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    From Russia with glove: 'Kill-or-be-killed' Provodnikov a whiff of fresh air for fight game

    Oct 23, 2013
    The Cold War may be over, but count on Russian Ruslan Provodnikov to raise the temperature every time he shows up in the ring. Photo courtesy of Chris Farina/ Top Rank

    THE record books show that Russia produced its first world champion on January 2, 1925, when Louis 'Kid' Kaplan, who was born in Kiev, Russia but moved to the United States at age five, won the vacant world featherweight (126 pounds) championship with a ninth-round knockout of Danny Kramer in New York City. Kaplan’s reign was brief as he moved up to the lightweight (135 pounds) division after encountering difficulties meeting the featherweight limit. He was never the same fighter in his new weight class and retired in 1933 after losing to Cocoa Kid.

    Historians described Kaplan as a rugged, pressing boxer who possessed tremendous stamina. Fast forward to the future: Exemplifying the Kaplan spirit, Ruslan Provodnikov became Russia’s latest world champion by stopping American Mike 'Mile High' Alvarado in 10 rounds for the World Boxing Organization (WBO) junior welterweight (140 pounds) diadem. In a fight that had as much action as there are expletives in a Guns and Roses song, Provodnikov pursued and relentlessly battered Alvarado in the entire duration of the fight. Make no mistake, Alvarado stood his ground early on by wisely mixing his assaults with lateral movement, but an unperturbed Provodnikov shrugged off all the blows coming his way like they were just pesky flies obscuring his vision. Cut over the right eye in the seventh round, Provodnikov came out in homicidal fashion and floored Alvarado twice in the eighth stanza. Alvarado was nothing but arms and legs in the next round as Provodnikov hammered away without remorse. After barely surviving the ninth round, Alvarado’s camp opted to throw in the white towel of surrender at the start of the 10th round.

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    Provodnikov cried unabashedly in the ring and it was understandable considering the ordeal he went through before finally becoming a world champion. Dubbed the 'Siberian Rocky,' Provodnikov was born 29 summers ago in the small island village of Beryozovo, Russia. To earn a living, Provodnikov worked in several oil rigs in Northern Siberia before deciding to lace on the gloves. Competing in the 105-pound class, he compiled an impressive amateur record of 170-10 before turning pro in December 2006 with a decision over countryman Kirill Artemiev. A year later, Provodnikov debuted in the United States with an impressive first-round knockout of Willie Diamond.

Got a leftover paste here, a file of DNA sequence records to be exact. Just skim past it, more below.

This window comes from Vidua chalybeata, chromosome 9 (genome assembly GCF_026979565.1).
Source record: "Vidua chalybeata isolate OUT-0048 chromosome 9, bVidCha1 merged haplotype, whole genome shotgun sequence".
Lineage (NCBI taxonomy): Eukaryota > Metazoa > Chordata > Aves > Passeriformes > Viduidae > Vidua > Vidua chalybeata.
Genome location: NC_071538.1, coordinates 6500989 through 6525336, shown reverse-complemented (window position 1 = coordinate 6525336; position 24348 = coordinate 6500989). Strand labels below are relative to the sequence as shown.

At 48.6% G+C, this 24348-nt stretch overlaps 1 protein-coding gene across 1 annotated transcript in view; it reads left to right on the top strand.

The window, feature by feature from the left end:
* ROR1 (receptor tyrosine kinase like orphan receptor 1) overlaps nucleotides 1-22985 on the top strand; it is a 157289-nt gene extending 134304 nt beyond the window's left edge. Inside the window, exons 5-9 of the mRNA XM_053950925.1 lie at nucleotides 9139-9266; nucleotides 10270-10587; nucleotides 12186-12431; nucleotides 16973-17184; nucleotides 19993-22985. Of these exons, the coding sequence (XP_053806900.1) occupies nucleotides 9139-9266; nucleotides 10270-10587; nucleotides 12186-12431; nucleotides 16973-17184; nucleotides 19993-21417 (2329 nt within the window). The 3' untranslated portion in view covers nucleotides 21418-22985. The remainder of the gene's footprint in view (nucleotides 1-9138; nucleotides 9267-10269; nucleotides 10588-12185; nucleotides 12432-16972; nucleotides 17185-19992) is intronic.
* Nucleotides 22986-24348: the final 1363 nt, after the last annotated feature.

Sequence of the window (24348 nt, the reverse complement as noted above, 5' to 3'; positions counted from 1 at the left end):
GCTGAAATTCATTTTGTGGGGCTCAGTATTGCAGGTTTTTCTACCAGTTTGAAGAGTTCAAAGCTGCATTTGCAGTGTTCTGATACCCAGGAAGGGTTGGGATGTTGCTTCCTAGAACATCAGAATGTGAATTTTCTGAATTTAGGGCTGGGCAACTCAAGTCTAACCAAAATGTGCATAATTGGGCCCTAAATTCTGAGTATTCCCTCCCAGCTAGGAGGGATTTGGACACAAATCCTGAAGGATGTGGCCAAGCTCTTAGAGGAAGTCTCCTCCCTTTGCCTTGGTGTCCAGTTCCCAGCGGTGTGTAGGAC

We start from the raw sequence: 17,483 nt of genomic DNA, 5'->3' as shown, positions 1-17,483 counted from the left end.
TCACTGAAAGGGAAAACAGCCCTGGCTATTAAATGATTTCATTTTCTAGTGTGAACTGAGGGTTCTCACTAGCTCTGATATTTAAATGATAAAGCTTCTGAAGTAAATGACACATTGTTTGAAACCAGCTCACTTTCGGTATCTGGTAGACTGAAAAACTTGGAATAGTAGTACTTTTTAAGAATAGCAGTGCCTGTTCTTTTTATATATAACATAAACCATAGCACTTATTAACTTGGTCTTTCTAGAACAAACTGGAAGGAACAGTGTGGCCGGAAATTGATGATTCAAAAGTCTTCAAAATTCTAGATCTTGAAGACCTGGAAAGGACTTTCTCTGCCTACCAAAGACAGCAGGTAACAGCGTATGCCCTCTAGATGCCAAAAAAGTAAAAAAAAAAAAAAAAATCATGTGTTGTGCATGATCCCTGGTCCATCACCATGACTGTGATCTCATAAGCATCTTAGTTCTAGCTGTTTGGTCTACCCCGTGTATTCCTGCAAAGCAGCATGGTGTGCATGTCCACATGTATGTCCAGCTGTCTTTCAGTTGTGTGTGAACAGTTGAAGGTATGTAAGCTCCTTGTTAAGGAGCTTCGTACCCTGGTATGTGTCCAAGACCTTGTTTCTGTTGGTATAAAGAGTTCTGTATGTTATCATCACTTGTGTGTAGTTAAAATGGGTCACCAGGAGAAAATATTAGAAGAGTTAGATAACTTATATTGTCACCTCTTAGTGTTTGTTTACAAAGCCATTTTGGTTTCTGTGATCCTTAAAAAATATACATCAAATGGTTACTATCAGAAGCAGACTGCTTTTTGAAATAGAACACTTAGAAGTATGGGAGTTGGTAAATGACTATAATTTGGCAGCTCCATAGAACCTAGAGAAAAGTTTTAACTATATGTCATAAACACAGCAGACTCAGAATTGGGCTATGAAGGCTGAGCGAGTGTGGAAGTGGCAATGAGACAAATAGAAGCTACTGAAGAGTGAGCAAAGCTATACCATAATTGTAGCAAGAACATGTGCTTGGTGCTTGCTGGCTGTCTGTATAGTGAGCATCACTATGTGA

While he offered pulverizing power, Provodnikov’s one-dimensional style did not impress American trainers. Consequently, he bounced from one trainer to another and barely made minimum wage in his fights in the US. As if things cannot get any worse, Provodnikov suffered his first loss after 17 straight wins in 2011 when he was outboxed by Mauricio Herrera in 12 rounds.

    Lady Luck finally smiled on Provodnikov when the fighter started training under the tutelage of Freddie Roach. Roach had Provodnikov sparring with Manny Pacquiao and came away impressed by the Russian’s ability to take the ‘Pacman’s’ punches and dish out his own brand of punishment. Roach showed up in Provodnikov’s corner when the Russian took on American Timothy Bradley Jr. in March 2013 for the WBO welterweight (147 pounds) crown. Despite moving up in weight, Provodnikov stood toe-to-toe with Bradley and came close to knocking out the American in the 12th and final round. Bradley still won on points, but it was Provodnikov who left the ring with a truckload of new followers.

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    The recent victory over Alvarado did not just give Provodnikov the WBO junior welterweight crown, but it also confirmed his status as one of the exciting bangers in the sport. Provodnikov, 23-2 with 16 knockouts, is a throwback to the fighters of old - boxers who showed up in the ring with a kill-or-be-killed mindset regardless of the purse involved. The Cold War may be over, but count on Provodnikov to raise the temperature every time he shows up in the ring. They call him the 'Siberian Rocky,' but this writer prefers the moniker ‘Slugfest Provocateur.’

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    The Cold War may be over, but count on Russian Ruslan Provodnikov to raise the temperature every time he shows up in the ring. Photo courtesy of Chris Farina/ Top Rank
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